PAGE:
They’re Doing What?
Results from end-of-year giving campaigns are still coming in, but one fundraising trend was clear in 2006: nonprofits’ growing expertise in integrating campaigns across multiple communications channels.
The increasing costs of acquiring new donors through traditional methods, the continuing challenge of donor fatigue and the exponential growth in online donations has spurred many organizations to bring online outreach into the mix.
For many donors, online communications are far more compelling than mass mailings. Links to audio and video files, such as The Humane Society of the United States’ celebrity audio PSAs to support its ProtectSeals Campaign, create a high-touch experience to connect constituents to an organization’s cause. E-mail allows organizations to communicate instantly at critical times — such as immediately after a national disaster, before a vote on the Senate floor or in the critical weeks leading up to elections — to capitalize on the timeliness of a specific appeal.
Integrating offline and online tactics enables organizations to take a holistic approach to building relationships with donors. This year, more organizations will follow the lead of those that not only diversified their tactics in 2006 but also coordinated the timing, content and design of offline and online campaigns for a seamless, integrated experience that drove some impressive results:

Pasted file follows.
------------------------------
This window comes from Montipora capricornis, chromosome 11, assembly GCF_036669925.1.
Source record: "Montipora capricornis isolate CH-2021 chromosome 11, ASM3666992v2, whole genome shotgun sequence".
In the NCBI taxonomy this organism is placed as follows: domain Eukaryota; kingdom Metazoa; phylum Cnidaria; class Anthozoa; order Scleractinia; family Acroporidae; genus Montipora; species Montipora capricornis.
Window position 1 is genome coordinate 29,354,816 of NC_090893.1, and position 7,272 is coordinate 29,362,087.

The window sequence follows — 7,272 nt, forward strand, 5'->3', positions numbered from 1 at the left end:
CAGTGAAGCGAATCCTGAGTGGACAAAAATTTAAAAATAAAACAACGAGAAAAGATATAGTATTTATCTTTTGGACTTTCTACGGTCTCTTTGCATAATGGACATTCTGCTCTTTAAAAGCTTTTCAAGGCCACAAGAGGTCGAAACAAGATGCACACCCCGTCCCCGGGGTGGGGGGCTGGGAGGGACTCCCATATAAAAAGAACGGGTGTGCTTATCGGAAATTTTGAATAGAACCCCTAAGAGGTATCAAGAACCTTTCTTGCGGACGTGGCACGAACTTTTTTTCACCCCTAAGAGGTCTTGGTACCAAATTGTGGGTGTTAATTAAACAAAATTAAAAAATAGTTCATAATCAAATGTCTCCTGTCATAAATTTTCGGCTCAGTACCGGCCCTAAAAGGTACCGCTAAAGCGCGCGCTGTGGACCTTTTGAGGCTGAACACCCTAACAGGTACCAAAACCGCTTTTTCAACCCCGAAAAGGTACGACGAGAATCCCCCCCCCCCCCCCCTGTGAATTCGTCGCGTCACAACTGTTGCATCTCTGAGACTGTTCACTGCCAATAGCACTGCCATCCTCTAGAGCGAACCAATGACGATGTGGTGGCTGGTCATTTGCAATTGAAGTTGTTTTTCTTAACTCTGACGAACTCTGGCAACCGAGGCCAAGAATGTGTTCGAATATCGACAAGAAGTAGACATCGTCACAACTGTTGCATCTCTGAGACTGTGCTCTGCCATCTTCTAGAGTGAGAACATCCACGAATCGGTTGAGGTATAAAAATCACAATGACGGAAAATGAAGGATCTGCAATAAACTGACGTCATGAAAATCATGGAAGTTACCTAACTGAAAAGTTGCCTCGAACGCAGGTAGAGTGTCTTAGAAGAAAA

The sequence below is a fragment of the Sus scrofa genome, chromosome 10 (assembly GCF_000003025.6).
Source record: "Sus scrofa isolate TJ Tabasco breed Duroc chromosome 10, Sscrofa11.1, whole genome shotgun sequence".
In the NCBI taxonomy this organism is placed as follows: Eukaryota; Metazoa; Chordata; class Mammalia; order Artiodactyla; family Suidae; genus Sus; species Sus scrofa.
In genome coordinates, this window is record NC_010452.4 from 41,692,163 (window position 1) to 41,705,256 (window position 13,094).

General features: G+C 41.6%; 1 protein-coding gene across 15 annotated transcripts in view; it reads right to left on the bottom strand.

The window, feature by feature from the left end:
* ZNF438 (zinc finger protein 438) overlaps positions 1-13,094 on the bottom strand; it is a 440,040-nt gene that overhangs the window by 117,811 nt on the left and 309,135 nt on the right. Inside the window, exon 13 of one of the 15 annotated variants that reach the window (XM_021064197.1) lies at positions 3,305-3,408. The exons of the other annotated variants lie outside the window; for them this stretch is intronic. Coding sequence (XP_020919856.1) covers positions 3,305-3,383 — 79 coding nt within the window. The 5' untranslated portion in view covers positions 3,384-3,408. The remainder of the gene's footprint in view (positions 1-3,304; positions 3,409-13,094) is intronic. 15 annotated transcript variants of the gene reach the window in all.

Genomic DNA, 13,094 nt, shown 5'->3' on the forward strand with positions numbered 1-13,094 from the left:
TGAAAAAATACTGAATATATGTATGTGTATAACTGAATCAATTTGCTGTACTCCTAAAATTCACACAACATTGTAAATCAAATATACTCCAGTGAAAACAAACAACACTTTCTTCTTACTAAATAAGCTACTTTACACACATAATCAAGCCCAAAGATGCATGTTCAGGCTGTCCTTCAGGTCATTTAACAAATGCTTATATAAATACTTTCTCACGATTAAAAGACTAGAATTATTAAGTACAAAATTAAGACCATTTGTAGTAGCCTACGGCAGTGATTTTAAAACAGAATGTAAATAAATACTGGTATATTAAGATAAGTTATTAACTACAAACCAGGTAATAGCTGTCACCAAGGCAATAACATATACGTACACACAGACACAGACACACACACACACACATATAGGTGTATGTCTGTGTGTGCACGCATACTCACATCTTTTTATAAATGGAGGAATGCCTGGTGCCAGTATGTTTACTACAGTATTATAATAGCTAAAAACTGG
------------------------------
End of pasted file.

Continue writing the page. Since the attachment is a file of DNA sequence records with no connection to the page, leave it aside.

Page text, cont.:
■ Equality Ohio’s Turnout Ohio campaign recruited almost 100 new volunteers and raised nearly $17,540 from existing and new members over a seven-month period leading up to the November elections with two direct-mail fundraising letters, phone banks and a series of online communications, doubling its list size from 5,508 in March to 10,078 post-election;
■ Oxfam America’s 2006 Matching Gift Campaign raised more than $250,000 online in four months through a coordinated series of offline and online tactics — including direct-mail and online fundraising appeals — adding more than 200 new subscribers to its e-mail list who contributed more than 13 percent of the total dollars raised; and